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ON FAITH & MEDIA View Comments

Jobs

By
Kurt Jensen
Source: Catholic News Service


Ashton Kutcher and Josh Gad star in a scene from the movie "Jobs."
"Jobs" (Open Road) may not be the worst biographical film ever made. But it certainly earns an unenviable place in the pantheon of lame screen profiles.

Ashton Kutcher, directed by Joshua Michael Stern from a script by Matt Whiteley, portrays Steve Jobs (1955-2011), the founder of the Apple computer empire, as an amoral, monomaniacal tyrant who cheats all who come into contact with him. When he's not abusing co-workers, he's being roundly applauded, in the manner of a Broadway star, on his way to becoming a self-proclaimed technology guru.

The ugly truths about Jobs' self-centered personality have been widely documented. So too has the boardroom battle that briefly ousted him from Apple, only to have him noisily return a few years later, evicting his opponents along the way. That's all here, right down to his annoying habit of always parking in a handicapped spot at corporate headquarters.

No one should expect biographies of highly driven people to show them without flaws or moral compromises. "Jobs," however, fails abysmally at fundamental storytelling.

How did this man get the way he was? It's not here. There's only the outward behavior, which veers wildly between narcissism and schizophrenia.

Especially troubling is the sequence in which Jobs kicks live-in girlfriend Chris-Ann Brennan (Ahna O'Reilly) out of his house simply because she's pregnant and he doesn't want to take any responsibility for the baby.

Some years later, we see the child in question, Lisa (Annika Bertea), sleeping on the couch at Jobs' palatial home. How did she get there? We're left to guess.

When not hectoring colleagues, like the strangely faithful Steve Wozniak (Josh Gad), or cheating his co-founders out of stock options as Apple is about to become a publicly traded corporation, Jobs speaks in aphorisms as inspirational music swells. "How does anybody know what they want if they've never even seen it?" he asks.

By the time he's introducing the iPod, his cult of personality is in full force, and he's emitting platitudes such as "When you can touch somebody's heart, that's limitless."

Rival corporations such as IBM and Microsoft appear only in discussions. At one point, Jobs calls up Bill Gates at Microsoft and curses him for allegedly stealing software ideas.

Whatever these two men's respective places in history may turn out to be, the stultifying "Jobs" sadly gives us no more insight into its chosen subject than it does into his unseen rival.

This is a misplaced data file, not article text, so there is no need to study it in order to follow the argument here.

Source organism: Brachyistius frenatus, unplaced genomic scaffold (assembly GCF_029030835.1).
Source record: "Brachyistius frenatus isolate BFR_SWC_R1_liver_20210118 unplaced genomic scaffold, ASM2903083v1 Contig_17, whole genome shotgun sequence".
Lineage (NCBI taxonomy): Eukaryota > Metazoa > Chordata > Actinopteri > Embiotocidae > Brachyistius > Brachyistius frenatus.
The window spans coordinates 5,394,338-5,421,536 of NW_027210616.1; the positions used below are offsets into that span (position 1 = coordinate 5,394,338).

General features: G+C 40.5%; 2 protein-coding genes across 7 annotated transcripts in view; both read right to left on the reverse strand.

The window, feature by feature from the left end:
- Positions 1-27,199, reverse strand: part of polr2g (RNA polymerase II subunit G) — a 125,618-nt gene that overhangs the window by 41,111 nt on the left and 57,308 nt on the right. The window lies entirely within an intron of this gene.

The film contains cohabitation, two scenes of drug use, a couple of instances of profanity and frequent crass language. The Catholic News Service classification is A-III—adults. The Motion Picture Association of America rating is PG-13—parents strongly cautioned. Some material may be inappropriate for children under 13.

*****
Kurt Jensen is a guest reviewer for Catholic News Service.



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Andrew Kim Taegon, Paul Chong Hasang and Companions: This first native Korean priest was the son of Korean converts. His father, Ignatius Kim, was martyred during the persecution of 1839 and was beatified in 1925. After Baptism at the age of 15, Andrew traveled 1,300 miles to the seminary in Macao, China. After six years he managed to return to his country through Manchuria. That same year he crossed the Yellow Sea to Shanghai and was ordained a priest. Back home again, he was assigned to arrange for more missionaries to enter by a water route that would elude the border patrol. He was arrested, tortured and finally beheaded at the Han River near Seoul, the capital. Paul Chong Hasang was a lay apostle and married man, aged 45. 
<p>Christianity came to Korea during the Japanese invasion in 1592 when some Koreans were baptized, probably by Christian Japanese soldiers. Evangelization was difficult because Korea refused all contact with the outside world except for bringing taxes to Beijing annually. On one of these occasions, around 1777, Christian literature obtained from Jesuits in China led educated Korean Christians to study. A home Church began. When a Chinese priest managed to enter secretly a dozen years later, he found 4,000 Catholics, none of whom had ever seen a priest. Seven years later there were 10,000 Catholics. Religious freedom came in 1883. </p><p>When Pope John Paul II visited Korea in 1984 he canonized, besides Andrew and Paul, 98 Koreans and three French missionaries who had been martyred between 1839 and 1867. Among them were bishops and priests, but for the most part they were lay persons: 47 women, 45 men. </p><p>Among the martyrs in 1839 was Columba Kim, an unmarried woman of 26. She was put in prison, pierced with hot tools and seared with burning coals. She and her sister Agnes were disrobed and kept for two days in a cell with condemned criminals, but were not molested. After Columba complained about the indignity, no more women were subjected to it. The two were beheaded. A boy of 13, Peter Ryou, had his flesh so badly torn that he could pull off pieces and throw them at the judges. He was killed by strangulation. Protase Chong, a 41-year-old noble, apostatized under torture and was freed. Later he came back, confessed his faith and was tortured to death. </p><p>Today, there are almost 5.1 million Catholics in Korea.</p> American Catholic Blog We never think of connecting violence with our tongues. But the first weapon, the most cruel weapon, is the tongue. Examine what part your tongue has played in creating peace or violence. We can really wound a person, we can kill a person, with our tongue.

 
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